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America’s Cup: What did we learn from the opening weekend of the Prada Cup?

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It’s less than a week ago but there was so much action and drama during the opening weekend of the Prada Cup – culminating in the spectacular capsize of American Magic – that we felt it was time to take stock of everything that went on.

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So what do we know now that we didn’t prior to last weekend? Actually, there’s plenty of things –  but here are what we think are the key points to focus on:

1. Ineos Team UK are back in business

Written off by most after their pitiful performance in the America’s Cup World Series – Auckland regatta, Sir Ben Ainslie’s team stunned the sailing world with an amazing four-race winning streak that has seen them morph from no-hopers to Prada Cup favourites.

How they did it we may never know but the British AC75 was totally transformed over the Christmas and New Year holiday period. This enabled the British crew to come out all guns blazing in their first match against American Magic where a combination of speed advantage and super smart tactics saw the British ease away to a comfortable win.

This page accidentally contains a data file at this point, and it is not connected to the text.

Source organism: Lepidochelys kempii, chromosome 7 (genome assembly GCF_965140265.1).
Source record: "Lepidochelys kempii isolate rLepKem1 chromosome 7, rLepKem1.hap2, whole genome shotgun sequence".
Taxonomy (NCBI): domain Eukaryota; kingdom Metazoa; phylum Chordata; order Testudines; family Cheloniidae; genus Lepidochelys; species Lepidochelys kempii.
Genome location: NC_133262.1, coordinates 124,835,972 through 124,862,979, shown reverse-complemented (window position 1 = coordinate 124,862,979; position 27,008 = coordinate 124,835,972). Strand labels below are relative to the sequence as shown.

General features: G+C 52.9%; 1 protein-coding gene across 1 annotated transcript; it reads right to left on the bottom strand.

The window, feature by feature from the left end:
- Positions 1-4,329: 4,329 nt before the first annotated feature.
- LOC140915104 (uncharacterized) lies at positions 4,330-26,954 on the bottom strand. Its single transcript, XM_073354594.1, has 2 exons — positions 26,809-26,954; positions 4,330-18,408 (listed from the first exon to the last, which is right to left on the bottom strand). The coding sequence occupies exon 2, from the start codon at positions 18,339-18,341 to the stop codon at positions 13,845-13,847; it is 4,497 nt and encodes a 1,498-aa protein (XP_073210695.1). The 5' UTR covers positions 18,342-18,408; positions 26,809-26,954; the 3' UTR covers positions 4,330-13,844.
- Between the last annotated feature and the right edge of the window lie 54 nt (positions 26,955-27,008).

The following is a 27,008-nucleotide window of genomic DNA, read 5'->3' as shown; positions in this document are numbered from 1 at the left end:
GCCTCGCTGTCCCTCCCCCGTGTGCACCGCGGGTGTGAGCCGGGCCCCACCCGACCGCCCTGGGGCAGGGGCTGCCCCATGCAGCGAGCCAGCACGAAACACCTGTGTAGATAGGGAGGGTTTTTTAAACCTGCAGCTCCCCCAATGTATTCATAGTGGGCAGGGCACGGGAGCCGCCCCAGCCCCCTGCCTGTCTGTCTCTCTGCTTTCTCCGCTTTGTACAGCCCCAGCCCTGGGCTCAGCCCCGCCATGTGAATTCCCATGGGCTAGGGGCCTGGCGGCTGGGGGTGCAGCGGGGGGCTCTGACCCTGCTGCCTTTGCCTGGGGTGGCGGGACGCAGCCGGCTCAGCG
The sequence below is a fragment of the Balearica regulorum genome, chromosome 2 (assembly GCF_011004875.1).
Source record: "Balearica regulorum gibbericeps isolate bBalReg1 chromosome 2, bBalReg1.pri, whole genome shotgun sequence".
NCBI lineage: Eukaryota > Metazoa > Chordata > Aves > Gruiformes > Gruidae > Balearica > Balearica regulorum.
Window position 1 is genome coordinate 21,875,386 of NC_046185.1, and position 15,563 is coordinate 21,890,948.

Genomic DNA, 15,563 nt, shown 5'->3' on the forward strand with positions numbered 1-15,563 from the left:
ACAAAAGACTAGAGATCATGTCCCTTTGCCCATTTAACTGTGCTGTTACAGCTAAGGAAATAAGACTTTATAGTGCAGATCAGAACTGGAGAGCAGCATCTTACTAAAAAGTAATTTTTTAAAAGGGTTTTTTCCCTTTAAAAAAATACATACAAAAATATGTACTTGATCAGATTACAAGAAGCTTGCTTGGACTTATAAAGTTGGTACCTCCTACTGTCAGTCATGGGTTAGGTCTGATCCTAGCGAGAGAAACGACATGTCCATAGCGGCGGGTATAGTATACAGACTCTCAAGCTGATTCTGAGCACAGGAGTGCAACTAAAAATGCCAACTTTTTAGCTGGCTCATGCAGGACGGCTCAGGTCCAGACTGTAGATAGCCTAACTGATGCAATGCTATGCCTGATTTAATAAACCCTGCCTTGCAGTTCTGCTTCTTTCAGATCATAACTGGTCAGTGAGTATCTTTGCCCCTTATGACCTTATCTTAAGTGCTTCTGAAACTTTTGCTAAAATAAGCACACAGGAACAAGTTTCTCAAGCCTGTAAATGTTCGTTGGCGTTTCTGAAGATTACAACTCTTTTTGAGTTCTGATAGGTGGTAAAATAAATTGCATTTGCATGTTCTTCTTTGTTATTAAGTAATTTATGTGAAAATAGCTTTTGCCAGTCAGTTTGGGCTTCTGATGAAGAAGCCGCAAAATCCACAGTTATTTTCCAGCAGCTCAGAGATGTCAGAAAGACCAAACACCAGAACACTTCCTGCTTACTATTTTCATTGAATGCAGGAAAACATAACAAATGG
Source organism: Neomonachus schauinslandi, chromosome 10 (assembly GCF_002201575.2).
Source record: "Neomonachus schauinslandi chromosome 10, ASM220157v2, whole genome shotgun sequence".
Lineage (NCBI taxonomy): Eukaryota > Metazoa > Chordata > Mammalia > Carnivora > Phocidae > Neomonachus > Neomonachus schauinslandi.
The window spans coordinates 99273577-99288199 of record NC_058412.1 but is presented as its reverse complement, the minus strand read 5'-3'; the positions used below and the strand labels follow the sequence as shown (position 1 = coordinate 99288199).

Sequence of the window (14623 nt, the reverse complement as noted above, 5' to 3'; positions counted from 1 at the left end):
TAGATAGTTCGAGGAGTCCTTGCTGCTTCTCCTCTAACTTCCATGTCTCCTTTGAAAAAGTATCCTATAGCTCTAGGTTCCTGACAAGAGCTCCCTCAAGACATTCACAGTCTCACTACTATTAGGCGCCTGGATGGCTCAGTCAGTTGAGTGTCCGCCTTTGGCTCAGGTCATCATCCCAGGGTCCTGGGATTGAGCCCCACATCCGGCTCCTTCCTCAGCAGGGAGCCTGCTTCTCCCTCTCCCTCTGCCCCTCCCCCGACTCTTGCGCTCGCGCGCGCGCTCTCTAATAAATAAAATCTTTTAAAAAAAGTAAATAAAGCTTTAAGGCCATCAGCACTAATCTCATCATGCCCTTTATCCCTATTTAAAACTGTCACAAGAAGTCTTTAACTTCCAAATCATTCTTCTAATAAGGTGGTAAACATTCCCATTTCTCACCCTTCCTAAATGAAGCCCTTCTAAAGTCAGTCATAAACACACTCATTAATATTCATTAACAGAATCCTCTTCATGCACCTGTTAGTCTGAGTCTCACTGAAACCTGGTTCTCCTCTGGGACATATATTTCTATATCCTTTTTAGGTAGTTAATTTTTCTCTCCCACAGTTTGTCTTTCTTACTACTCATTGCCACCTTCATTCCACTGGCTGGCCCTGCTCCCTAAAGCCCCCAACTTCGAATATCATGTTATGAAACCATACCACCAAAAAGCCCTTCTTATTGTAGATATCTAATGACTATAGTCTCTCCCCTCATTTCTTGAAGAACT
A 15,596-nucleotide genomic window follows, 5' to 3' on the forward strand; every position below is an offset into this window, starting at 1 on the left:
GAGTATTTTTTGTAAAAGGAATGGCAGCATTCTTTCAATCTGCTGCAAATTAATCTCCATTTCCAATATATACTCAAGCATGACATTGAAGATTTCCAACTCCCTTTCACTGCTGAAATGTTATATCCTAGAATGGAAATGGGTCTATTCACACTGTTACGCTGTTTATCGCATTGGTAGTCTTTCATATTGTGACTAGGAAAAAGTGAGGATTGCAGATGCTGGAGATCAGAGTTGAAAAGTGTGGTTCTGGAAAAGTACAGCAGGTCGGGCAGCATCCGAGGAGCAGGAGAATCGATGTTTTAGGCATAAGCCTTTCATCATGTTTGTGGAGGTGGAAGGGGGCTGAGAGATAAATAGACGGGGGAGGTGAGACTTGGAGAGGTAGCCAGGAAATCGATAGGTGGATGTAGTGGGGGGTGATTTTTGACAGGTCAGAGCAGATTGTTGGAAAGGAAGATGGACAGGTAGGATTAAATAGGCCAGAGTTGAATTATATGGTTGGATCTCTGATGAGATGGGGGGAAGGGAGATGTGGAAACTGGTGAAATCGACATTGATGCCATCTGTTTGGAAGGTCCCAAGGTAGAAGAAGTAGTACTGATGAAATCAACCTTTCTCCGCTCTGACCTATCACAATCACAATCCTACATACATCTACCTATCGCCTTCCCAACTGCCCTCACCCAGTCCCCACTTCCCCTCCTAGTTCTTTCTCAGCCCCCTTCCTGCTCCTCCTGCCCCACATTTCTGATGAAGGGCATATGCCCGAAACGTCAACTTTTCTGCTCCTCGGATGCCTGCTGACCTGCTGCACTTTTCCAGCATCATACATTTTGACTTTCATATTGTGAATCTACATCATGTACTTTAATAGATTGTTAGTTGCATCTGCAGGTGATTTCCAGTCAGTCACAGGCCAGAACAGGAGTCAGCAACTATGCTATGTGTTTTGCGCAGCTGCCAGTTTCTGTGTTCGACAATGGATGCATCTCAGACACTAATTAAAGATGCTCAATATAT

America's Cup
Image © COR36 | Studio Borlenghi

Despite going on to beat the Italian Luna Rossa Prada Pirelli Team in the second race of the day Ainslie played down talk of the British team having sorted all their boat issues and claimed to be uncertain of how they would manage in lighter winds.

Day two put paid to much of those concerns with a light airs win against American magic in a stop/start race that saw both teams regularly off their foils. Both boats spending so much time in displacement meant it wasn’t an easy race to watch but the key take away was that the British were much, much less likely to fall of their foils and much, much more able to get back up in the air afterwards.